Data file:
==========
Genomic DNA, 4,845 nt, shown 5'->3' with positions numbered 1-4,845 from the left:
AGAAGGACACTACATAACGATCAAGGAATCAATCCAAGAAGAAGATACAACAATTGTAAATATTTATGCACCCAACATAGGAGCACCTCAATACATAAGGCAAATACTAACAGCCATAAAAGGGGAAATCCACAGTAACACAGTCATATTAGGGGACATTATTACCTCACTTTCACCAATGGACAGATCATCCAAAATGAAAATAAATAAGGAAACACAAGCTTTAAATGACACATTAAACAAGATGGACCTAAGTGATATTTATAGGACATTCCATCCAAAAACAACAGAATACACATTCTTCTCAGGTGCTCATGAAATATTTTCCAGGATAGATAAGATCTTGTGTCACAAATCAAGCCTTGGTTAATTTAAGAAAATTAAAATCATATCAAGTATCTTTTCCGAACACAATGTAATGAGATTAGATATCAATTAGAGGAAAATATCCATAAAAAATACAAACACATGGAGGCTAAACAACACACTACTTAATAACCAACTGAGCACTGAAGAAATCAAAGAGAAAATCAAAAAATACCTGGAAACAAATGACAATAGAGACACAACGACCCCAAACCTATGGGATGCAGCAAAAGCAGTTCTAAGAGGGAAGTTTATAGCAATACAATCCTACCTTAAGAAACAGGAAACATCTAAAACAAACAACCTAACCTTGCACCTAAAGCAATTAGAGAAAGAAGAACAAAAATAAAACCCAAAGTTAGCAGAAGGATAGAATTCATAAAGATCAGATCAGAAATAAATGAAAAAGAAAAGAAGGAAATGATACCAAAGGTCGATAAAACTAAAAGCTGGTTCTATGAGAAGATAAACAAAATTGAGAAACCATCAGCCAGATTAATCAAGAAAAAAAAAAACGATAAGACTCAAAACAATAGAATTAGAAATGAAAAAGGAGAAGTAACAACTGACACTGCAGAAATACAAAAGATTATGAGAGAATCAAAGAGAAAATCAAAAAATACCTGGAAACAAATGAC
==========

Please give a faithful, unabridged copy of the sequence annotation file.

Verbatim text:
Genomic DNA, 4,845 nt, shown 5'->3' with positions numbered 1-4,845 from the left:
AGAAGGACACTACATAACGATCAAGGAATCAATCCAAGAAGAAGATACAACAATTGTAAATATTTATGCACCCAACATAGGAGCACCTCAATACATAAGGCAAATACTAACAGCCATAAAAGGGGAAATCCACAGTAACACAGTCATATTAGGGGACATTATTACCTCACTTTCACCAATGGACAGATCATCCAAAATGAAAATAAATAAGGAAACACAAGCTTTAAATGACACATTAAACAAGATGGACCTAAGTGATATTTATAGGACATTCCATCCAAAAACAACAGAATACACATTCTTCTCAGGTGCTCATGAAATATTTTCCAGGATAGATAAGATCTTGTGTCACAAATCAAGCCTTGGTTAATTTAAGAAAATTAAAATCATATCAAGTATCTTTTCCGAACACAATGTAATGAGATTAGATATCAATTAGAGGAAAATATCCATAAAAAATACAAACACATGGAGGCTAAACAACACACTACTTAATAACCAACTGAGCACTGAAGAAATCAAAGAGAAAATCAAAAAATACCTGGAAACAAATGACAATAGAGACACAACGACCCCAAACCTATGGGATGCAGCAAAAGCAGTTCTAAGAGGGAAGTTTATAGCAATACAATCCTACCTTAAGAAACAGGAAACATCTAAAACAAACAACCTAACCTTGCACCTAAAGCAATTAGAGAAAGAAGAACAAAAATAAAACCCAAAGTTAGCAGAAGGATAGAATTCATAAAGATCAGATCAGAAATAAATGAAAAAGAAAAGAAGGAAATGATACCAAAGGTCGATAAAACTAAAAGCTGGTTCTATGAGAAGATAAACAAAATTGAGAAACCATCAGCCAGATTAATCAAGAAAAAAAAAAACGATAAGACTCAAAACAATAGAATTAGAAATGAAAAAGGAGAAGTAACAACTGACACTGCAGAAATACAAAAGATTATGAGAGAATCAAAGAGAAAATCAAAAAATACCTGGAAACAAATGAC